Ashley Breault | Marketing Intern | Ocean Studies and Communications Student at University of New England
Back by popular demand, we’ve introduced a new Common Octopus, Octopus vulgaris, into our Creature Feature tank. Some fans may recall how much attention the octopus we had on exhibit in 2012 received. And, there’s good reason for it! Octopuses are one of the most fascinating, smartest animals in the ocean and are among the most unique beings on Earth.
Octopus have followed an unusual evolutionary path and possess a complex genomic structure that rivals that of the most intelligent mammals. These invertebrate cephalopods are capable problem solvers and masters of illusion. Octopuses have been seen using tools, learning through observation, and displaying individual responses to stimuli that could indicate unique personalities.
The Common Octopus is found worldwide in tropic and subtropic waters of the continental shelf in shallow waters off shore to as deep as 200 meters. They are benthic organisms meaning they spend time on the ocean floor crawling, swimming, hunting, and hiding. Common Octopuses only live for about 12-18 months but can lay between 100,000 and 500,000 eggs during their lifetime. They can grow to be 1.3 m long and can weigh up to 10 kg, though usually only reach about 3 kg. All octopuses have eight limbs, three hearts, and one large brain, making them very special ocean animals.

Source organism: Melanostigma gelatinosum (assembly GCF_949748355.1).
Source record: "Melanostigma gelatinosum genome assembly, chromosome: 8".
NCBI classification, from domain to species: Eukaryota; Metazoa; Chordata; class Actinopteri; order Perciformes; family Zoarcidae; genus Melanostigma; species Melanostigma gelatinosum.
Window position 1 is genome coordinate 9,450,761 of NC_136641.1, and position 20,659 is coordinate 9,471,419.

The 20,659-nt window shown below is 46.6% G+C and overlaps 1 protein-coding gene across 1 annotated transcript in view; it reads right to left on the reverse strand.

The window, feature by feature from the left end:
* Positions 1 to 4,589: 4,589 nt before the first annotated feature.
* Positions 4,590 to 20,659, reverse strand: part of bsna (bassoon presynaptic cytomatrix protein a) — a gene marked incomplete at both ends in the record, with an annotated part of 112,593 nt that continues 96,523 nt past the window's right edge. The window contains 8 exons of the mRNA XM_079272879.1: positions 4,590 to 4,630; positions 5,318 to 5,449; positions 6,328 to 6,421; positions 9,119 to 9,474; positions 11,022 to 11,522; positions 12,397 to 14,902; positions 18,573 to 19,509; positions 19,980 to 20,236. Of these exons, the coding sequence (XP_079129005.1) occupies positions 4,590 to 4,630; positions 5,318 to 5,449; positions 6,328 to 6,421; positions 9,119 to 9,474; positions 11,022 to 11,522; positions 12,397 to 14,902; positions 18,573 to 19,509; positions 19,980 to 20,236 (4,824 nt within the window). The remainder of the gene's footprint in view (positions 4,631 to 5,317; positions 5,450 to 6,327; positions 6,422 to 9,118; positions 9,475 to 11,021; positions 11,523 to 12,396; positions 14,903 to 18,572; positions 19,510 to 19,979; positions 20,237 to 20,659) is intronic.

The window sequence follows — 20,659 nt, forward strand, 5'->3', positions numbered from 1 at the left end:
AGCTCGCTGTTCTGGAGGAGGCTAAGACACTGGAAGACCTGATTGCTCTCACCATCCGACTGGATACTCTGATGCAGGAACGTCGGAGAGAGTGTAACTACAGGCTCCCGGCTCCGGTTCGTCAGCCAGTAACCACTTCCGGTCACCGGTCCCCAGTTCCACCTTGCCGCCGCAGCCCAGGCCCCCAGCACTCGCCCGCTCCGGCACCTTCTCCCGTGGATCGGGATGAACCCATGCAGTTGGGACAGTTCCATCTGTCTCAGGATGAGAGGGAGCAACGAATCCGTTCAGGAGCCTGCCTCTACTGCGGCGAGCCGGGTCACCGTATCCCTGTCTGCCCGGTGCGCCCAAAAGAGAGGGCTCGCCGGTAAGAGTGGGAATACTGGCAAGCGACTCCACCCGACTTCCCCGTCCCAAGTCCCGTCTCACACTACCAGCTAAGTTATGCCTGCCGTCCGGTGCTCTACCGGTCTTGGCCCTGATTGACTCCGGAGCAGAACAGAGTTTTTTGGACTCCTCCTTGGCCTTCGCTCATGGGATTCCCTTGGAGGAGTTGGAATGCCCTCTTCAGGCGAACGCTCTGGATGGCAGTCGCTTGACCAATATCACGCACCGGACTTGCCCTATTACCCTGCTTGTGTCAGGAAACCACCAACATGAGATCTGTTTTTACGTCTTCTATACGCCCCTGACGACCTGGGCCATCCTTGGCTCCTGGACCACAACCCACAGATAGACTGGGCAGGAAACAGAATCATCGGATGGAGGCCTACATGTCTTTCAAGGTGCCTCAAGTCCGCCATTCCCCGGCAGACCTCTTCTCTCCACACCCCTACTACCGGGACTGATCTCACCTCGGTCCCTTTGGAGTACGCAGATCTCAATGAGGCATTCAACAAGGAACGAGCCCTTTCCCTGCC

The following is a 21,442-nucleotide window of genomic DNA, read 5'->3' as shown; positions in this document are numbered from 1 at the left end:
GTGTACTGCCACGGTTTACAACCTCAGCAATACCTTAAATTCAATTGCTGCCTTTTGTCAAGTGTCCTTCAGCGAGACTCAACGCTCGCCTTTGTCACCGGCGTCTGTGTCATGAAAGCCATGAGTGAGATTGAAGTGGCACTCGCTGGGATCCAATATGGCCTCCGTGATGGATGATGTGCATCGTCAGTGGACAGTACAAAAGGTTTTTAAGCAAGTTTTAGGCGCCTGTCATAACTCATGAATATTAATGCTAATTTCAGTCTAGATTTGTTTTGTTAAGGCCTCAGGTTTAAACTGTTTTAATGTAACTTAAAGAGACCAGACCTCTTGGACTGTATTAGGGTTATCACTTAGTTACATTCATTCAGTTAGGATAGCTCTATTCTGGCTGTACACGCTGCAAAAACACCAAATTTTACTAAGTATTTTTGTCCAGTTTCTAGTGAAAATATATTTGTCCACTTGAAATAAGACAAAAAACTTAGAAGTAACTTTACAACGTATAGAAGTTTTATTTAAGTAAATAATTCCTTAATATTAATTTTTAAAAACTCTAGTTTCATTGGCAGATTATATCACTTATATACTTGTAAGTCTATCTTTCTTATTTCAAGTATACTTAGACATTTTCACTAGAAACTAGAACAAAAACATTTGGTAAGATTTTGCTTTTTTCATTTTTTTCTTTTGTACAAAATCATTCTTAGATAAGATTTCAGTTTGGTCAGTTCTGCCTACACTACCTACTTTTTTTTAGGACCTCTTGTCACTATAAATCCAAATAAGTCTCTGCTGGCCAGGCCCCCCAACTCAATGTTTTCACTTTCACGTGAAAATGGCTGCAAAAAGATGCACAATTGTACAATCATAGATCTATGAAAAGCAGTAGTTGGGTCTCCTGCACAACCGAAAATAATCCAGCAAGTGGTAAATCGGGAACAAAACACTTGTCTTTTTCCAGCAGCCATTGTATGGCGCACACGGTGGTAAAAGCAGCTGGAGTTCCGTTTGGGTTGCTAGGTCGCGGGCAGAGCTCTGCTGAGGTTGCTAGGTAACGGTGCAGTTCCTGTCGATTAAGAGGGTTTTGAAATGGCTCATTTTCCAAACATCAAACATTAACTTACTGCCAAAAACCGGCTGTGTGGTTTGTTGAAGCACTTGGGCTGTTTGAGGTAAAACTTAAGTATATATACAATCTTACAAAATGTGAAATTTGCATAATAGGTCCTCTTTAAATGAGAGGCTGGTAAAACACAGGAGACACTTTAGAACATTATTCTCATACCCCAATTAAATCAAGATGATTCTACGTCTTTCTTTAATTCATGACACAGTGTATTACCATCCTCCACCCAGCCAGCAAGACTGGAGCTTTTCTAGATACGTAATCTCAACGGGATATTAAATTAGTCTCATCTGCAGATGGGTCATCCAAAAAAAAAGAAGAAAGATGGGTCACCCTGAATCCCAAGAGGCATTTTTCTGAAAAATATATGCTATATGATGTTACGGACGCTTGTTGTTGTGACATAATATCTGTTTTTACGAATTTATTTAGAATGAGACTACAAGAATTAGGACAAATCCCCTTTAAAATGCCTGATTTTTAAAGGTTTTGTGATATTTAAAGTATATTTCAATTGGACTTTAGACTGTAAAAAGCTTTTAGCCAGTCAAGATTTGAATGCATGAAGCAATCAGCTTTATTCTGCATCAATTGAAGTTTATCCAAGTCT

Octopuses are also master escape artists, so when installing the new exhibit at the Center, staff members had to create a special lid for the tank that would guarantee its new occupant would not get out. Octopuses are also good at fitting into small spaces that are fractions of their body size, so the tank has bottles for the octopus to play with and squeeze into.
Our new octopus had a long journey before it found its home in the Creature Feature tank. It was scooped up in a Maine Department of Marine Resources research trawl back in May, was sent to the Center, and stayed in a tank in our back room while it acclimated to its new environment. We make sure all our new animals are thriving in their new conditions before the added stressors of being on public display.
Because octopuses are so intelligent, they get bored easily with confined environments. So, our aquarist will introduce enrichment activities on a regular basis for the octopus explore and challenges for it to find its food (primarily live crabs). Be sure to check back here for updates and follow us on Facebook and YouTube for fun pictures and videos, or come to the Center to observe this truly special animal in person.
Here is a video of our 2012 octopus in action: